Can data science improve the functioning of courts, and unlock the positive effects of institutions on development? In a nationwide experiment in Kenya, we use algorithms to identify the greatest sources of court delay for each court and recommend actions. We randomly assign courts to receive no information, information, or an information and accountability intervention. Information and accountability reduces case duration by 22%. Using continuous household surveys, we find that in regions with treated courts, workers were more likely to have formal contracts and higher wages, especially in contract-intensive industries. These results demonstrate a causal relationship between judicial institutions and economic development.
Daniel Li Chen is Director of Research at the CNRS and Professor at the Toulouse School of Economics. He is also a Senior Fellow at the IAST and the founder of oTree Open Source Research Foundation and Data Science Justice Collaboratory. Chen was previously Chair of Law and Economics and co-founder of Law and Economics Center at ETH; he was a tenure-track assistant professor in Law (primary), Economics, and Public Policy at Duke University. He received his BA (Summa Cum Laude, Phi Beta Kappa) and MS from Harvard University in Applied Mathematics and Economics; completed his Economics PhD from MIT; and obtained a JD from Harvard Law School.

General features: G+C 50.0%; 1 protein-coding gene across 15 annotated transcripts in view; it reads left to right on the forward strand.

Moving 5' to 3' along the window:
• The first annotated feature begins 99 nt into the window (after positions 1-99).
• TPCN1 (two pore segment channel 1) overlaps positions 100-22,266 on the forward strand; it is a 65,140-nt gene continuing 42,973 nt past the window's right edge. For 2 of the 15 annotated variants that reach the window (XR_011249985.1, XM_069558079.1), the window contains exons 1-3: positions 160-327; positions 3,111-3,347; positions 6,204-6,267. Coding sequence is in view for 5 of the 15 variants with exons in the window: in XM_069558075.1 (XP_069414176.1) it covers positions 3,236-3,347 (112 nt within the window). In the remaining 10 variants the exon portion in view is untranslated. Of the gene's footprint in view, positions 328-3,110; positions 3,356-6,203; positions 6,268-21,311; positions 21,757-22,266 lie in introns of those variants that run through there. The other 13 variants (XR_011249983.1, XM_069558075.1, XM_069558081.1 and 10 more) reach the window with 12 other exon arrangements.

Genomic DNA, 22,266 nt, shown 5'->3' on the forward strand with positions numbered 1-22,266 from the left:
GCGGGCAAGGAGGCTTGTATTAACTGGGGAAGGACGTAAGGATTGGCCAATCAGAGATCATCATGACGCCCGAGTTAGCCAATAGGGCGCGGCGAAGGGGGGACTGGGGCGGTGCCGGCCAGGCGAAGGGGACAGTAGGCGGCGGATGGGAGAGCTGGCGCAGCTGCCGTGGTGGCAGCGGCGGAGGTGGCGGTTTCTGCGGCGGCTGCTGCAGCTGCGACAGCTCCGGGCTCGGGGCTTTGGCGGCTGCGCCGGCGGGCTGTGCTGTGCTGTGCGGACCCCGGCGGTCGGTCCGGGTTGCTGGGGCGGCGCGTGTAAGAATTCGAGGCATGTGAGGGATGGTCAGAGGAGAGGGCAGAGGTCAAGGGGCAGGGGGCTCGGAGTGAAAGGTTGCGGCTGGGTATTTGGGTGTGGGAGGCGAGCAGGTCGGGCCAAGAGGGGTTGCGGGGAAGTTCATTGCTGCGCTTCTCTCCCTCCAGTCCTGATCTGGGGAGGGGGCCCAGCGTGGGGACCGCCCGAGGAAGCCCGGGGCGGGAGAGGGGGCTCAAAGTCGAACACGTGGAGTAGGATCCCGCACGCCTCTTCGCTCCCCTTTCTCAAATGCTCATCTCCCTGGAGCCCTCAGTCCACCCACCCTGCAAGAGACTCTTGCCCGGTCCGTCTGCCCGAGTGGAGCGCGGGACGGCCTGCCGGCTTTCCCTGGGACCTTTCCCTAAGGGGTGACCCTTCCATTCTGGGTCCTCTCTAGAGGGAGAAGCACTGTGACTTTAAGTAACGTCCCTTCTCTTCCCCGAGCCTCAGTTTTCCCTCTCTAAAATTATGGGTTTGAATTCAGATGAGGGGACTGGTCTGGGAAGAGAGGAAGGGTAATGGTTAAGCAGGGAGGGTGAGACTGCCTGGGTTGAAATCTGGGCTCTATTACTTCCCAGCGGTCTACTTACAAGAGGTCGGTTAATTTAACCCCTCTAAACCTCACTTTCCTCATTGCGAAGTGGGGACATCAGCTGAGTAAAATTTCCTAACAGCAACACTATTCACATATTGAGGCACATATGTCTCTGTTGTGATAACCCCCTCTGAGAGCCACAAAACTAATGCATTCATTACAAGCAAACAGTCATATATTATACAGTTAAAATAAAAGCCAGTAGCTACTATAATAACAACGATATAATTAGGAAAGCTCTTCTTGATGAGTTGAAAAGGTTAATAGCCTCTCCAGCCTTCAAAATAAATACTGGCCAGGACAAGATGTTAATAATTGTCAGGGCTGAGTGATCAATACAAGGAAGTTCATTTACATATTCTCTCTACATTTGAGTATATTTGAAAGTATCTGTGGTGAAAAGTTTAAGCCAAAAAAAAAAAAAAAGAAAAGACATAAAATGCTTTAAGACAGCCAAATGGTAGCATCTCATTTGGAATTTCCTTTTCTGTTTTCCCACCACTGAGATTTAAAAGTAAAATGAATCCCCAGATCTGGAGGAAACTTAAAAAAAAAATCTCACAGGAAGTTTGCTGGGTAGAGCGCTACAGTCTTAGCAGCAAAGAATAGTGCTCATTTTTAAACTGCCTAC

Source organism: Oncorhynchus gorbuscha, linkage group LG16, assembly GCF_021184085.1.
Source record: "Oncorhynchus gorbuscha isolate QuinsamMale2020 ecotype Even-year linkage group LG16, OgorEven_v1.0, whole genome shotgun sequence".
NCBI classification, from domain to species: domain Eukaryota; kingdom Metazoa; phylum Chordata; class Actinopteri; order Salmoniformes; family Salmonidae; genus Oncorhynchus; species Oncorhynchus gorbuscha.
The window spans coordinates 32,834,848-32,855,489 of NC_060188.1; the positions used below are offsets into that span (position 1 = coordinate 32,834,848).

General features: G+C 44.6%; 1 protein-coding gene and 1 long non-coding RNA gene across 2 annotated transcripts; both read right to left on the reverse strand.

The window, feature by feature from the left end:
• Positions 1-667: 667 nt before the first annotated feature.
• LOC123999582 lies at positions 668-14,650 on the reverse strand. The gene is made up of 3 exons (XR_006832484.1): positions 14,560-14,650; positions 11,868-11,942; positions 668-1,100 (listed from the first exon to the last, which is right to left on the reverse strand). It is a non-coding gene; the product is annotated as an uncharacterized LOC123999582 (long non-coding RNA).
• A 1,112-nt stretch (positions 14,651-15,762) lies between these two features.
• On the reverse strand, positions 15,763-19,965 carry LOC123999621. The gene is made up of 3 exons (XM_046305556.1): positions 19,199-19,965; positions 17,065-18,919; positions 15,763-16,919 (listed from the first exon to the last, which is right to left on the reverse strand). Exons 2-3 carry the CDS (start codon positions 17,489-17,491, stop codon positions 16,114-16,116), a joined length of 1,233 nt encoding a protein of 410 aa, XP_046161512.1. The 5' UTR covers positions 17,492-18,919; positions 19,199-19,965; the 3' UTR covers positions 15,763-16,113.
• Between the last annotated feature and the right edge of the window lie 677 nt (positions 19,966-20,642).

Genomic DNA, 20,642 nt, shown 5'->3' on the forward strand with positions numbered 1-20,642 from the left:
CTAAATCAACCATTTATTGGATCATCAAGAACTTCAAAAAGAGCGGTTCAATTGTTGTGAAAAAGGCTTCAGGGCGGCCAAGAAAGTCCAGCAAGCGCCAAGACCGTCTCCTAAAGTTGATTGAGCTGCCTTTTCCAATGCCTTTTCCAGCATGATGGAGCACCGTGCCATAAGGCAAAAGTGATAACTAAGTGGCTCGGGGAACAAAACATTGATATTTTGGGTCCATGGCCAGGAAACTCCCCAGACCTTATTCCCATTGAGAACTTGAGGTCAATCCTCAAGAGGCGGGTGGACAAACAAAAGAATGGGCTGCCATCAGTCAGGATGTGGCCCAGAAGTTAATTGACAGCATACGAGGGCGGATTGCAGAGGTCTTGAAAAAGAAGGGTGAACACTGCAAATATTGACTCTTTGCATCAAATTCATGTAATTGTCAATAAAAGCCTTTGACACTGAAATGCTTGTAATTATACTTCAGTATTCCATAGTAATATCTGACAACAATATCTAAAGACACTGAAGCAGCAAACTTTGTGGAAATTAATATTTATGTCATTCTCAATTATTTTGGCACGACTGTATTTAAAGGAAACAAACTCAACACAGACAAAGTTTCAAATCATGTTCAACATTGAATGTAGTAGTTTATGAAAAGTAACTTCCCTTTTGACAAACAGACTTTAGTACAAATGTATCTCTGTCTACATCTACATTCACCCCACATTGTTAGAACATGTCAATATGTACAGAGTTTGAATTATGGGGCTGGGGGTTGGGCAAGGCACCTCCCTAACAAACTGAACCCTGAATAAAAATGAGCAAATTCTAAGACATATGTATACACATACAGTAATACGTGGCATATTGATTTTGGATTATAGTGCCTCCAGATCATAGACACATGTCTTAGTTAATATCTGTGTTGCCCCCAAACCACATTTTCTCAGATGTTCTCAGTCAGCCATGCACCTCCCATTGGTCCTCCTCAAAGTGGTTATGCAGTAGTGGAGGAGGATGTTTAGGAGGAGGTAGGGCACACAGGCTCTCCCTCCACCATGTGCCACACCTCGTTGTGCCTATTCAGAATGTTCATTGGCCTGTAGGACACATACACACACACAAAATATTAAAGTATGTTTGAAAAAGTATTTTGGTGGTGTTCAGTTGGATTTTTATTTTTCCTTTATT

Chen uses his extensive empirical training to tackle long standing legal questions previously difficult to empirically analyze. He has attained prominence through the development of open source tools to study human behavior and through large-scale empirical studies – data science, artificial intelligence, and machine learning – on the relationship between law, social norms and the enforcement of legal norms, and on judicial systems.
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